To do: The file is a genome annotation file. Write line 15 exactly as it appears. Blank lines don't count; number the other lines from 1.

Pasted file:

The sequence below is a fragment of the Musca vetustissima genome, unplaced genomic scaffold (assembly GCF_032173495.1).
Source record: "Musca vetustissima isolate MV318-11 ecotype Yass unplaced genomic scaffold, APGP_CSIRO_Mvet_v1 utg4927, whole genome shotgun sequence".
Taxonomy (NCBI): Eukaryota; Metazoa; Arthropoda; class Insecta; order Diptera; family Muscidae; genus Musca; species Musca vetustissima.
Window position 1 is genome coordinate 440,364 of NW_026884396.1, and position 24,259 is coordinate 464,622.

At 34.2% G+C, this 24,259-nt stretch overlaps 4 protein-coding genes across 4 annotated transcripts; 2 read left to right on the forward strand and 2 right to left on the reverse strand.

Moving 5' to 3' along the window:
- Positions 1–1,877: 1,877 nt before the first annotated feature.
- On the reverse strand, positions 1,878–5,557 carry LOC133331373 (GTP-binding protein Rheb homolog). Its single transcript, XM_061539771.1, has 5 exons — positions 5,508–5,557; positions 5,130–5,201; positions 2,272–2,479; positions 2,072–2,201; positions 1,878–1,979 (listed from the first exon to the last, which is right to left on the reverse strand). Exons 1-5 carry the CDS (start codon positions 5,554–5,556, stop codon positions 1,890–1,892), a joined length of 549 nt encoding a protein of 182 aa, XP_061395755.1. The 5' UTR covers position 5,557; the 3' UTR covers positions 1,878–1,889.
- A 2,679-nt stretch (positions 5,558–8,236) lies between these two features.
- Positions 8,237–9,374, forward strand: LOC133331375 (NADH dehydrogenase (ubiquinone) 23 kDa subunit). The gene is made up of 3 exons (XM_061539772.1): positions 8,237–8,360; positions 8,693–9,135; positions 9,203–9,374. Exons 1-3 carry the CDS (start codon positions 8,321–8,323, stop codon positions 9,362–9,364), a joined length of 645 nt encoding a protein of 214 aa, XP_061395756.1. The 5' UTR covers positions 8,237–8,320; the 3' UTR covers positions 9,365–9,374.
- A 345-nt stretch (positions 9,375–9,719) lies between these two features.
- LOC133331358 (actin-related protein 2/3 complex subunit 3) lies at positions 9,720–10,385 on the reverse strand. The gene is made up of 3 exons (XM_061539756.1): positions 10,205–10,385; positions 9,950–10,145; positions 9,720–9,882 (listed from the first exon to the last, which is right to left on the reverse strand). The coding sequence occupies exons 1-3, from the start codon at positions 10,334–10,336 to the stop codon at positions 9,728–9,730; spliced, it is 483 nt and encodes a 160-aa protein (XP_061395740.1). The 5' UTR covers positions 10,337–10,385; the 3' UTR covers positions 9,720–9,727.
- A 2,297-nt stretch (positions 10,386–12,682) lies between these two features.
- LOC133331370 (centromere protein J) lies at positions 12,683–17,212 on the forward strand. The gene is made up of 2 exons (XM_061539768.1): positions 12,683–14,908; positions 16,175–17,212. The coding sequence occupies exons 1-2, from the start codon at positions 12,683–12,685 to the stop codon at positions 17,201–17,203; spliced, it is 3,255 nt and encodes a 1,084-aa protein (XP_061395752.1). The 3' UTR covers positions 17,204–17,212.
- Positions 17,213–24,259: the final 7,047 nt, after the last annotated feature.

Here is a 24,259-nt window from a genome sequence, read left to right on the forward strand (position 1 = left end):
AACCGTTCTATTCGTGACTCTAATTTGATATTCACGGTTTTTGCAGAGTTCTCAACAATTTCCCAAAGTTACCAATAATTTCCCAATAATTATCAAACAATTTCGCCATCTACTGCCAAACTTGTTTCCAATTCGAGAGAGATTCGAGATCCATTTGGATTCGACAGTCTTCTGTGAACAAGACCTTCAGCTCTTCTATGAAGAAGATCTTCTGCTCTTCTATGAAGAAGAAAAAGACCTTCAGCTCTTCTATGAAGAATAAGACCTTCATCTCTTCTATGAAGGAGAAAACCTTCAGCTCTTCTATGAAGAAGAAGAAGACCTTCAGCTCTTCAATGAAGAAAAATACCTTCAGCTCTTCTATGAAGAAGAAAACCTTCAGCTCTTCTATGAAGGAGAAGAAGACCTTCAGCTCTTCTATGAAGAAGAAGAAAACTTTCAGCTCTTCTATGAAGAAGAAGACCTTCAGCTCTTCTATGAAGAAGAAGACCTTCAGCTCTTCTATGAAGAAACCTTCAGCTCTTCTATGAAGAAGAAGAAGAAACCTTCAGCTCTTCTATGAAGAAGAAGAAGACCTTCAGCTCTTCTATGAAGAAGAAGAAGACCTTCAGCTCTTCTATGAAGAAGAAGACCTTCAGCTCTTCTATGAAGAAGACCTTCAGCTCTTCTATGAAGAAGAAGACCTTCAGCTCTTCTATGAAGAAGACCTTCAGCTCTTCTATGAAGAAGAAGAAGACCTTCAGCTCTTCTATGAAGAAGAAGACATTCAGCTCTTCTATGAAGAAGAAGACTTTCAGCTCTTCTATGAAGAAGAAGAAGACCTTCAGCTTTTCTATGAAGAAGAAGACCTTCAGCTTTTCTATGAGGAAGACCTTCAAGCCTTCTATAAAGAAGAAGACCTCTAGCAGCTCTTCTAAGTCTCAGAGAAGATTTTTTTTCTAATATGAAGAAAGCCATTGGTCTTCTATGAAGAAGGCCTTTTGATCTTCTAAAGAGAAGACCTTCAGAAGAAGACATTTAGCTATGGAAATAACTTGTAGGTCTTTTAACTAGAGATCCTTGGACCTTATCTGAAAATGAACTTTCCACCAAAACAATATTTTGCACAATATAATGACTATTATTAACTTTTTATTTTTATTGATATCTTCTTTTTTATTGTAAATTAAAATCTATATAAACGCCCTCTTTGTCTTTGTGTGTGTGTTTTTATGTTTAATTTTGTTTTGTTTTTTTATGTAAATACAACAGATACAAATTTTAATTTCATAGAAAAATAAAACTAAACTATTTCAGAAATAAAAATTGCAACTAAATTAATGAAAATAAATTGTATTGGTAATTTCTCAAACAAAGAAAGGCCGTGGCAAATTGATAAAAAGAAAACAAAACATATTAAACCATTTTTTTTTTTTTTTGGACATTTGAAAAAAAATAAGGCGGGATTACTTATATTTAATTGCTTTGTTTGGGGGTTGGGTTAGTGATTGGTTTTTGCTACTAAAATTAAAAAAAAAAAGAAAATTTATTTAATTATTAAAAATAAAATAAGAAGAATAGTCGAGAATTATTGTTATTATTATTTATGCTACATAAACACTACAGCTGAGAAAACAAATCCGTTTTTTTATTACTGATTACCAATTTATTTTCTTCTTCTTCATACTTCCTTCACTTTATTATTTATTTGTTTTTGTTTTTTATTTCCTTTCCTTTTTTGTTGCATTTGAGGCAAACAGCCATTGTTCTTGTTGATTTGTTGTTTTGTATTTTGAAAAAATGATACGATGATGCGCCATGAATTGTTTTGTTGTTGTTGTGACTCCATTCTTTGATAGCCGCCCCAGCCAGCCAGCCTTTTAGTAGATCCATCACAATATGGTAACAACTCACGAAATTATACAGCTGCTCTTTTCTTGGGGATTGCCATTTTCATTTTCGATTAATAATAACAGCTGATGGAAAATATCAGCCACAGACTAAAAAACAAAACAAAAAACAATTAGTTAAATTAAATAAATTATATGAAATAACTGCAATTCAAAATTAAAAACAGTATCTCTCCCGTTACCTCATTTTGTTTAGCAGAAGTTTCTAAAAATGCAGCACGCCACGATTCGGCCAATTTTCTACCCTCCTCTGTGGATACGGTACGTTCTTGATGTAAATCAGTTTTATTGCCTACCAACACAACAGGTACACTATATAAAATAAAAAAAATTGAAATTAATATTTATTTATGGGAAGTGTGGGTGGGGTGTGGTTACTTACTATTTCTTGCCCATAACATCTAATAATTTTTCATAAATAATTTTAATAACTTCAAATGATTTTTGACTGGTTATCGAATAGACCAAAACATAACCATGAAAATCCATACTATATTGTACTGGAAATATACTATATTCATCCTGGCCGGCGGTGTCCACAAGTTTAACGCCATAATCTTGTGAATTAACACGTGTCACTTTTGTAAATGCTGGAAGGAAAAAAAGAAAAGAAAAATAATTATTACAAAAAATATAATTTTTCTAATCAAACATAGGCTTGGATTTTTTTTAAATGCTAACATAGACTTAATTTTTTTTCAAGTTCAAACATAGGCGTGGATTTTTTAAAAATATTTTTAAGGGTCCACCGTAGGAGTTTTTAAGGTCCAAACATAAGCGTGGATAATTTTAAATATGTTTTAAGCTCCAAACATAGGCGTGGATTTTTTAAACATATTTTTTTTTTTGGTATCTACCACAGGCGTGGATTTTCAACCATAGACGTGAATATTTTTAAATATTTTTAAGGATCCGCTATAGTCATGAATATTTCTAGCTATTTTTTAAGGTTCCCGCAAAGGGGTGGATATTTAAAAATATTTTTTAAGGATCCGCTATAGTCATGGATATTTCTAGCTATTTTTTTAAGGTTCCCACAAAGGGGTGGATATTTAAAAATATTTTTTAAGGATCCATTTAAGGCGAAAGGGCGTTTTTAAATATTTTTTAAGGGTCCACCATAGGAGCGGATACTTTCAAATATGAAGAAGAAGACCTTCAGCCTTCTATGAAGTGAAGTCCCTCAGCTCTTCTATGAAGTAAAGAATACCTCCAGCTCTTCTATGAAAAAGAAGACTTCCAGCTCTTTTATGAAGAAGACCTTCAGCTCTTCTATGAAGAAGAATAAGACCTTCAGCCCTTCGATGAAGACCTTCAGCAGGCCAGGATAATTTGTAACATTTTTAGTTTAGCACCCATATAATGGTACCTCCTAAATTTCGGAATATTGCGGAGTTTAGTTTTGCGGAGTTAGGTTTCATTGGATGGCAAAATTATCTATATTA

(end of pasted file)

- Positions 17,213–24,259: the final 7,047 nt, after the last annotated feature.